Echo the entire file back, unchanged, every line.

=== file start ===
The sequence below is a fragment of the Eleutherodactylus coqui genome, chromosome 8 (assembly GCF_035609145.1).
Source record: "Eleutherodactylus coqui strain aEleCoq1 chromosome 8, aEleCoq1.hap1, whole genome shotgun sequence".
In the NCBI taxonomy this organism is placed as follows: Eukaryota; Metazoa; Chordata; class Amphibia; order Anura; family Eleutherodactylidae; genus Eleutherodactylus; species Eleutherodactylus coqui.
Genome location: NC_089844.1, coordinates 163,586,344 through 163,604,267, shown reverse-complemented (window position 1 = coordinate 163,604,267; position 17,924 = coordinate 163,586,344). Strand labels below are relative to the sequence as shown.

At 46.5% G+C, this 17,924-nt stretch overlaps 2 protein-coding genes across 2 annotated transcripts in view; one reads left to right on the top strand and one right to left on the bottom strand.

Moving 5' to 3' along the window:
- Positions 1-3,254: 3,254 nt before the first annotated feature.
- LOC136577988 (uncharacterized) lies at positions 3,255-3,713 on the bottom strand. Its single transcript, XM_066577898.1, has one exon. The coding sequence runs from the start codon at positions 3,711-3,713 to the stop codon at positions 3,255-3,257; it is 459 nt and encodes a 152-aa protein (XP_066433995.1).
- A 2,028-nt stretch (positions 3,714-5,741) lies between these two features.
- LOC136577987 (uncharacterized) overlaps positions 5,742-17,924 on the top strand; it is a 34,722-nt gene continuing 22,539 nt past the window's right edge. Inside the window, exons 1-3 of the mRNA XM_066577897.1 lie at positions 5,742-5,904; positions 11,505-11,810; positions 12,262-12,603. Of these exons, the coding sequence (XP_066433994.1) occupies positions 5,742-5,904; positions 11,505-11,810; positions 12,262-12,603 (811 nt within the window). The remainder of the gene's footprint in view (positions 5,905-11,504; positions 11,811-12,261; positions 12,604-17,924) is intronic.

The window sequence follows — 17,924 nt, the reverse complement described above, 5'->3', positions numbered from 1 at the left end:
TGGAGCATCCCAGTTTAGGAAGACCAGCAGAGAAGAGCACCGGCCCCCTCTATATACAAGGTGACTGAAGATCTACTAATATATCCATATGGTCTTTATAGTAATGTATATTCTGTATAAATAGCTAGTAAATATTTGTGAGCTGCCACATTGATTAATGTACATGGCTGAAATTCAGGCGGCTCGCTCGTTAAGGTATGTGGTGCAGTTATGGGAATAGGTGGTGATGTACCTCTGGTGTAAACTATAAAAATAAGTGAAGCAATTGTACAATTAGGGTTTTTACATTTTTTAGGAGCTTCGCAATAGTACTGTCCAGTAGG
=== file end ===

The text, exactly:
The sequence below is a fragment of the Eleutherodactylus coqui genome, chromosome 8 (assembly GCF_035609145.1).
Source record: "Eleutherodactylus coqui strain aEleCoq1 chromosome 8, aEleCoq1.hap1, whole genome shotgun sequence".
In the NCBI taxonomy this organism is placed as follows: Eukaryota; Metazoa; Chordata; class Amphibia; order Anura; family Eleutherodactylidae; genus Eleutherodactylus; species Eleutherodactylus coqui.
Genome location: NC_089844.1, coordinates 163,586,344 through 163,604,267, shown reverse-complemented (window position 1 = coordinate 163,604,267; position 17,924 = coordinate 163,586,344). Strand labels below are relative to the sequence as shown.

At 46.5% G+C, this 17,924-nt stretch overlaps 2 protein-coding genes across 2 annotated transcripts in view; one reads left to right on the top strand and one right to left on the bottom strand.

Moving 5' to 3' along the window:
- Positions 1-3,254: 3,254 nt before the first annotated feature.
- LOC136577988 (uncharacterized) lies at positions 3,255-3,713 on the bottom strand. Its single transcript, XM_066577898.1, has one exon. The coding sequence runs from the start codon at positions 3,711-3,713 to the stop codon at positions 3,255-3,257; it is 459 nt and encodes a 152-aa protein (XP_066433995.1).
- A 2,028-nt stretch (positions 3,714-5,741) lies between these two features.
- LOC136577987 (uncharacterized) overlaps positions 5,742-17,924 on the top strand; it is a 34,722-nt gene continuing 22,539 nt past the window's right edge. Inside the window, exons 1-3 of the mRNA XM_066577897.1 lie at positions 5,742-5,904; positions 11,505-11,810; positions 12,262-12,603. Of these exons, the coding sequence (XP_066433994.1) occupies positions 5,742-5,904; positions 11,505-11,810; positions 12,262-12,603 (811 nt within the window). The remainder of the gene's footprint in view (positions 5,905-11,504; positions 11,811-12,261; positions 12,604-17,924) is intronic.

The window sequence follows — 17,924 nt, the reverse complement described above, 5'->3', positions numbered from 1 at the left end:
TGGAGCATCCCAGTTTAGGAAGACCAGCAGAGAAGAGCACCGGCCCCCTCTATATACAAGGTGACTGAAGATCTACTAATATATCCATATGGTCTTTATAGTAATGTATATTCTGTATAAATAGCTAGTAAATATTTGTGAGCTGCCACATTGATTAATGTACATGGCTGAAATTCAGGCGGCTCGCTCGTTAAGGTATGTGGTGCAGTTATGGGAATAGGTGGTGATGTACCTCTGGTGTAAACTATAAAAATAAGTGAAGCAATTGTACAATTAGGGTTTTTACATTTTTTAGGAGCTTCGCAATAGTACTGTCCAGTAGG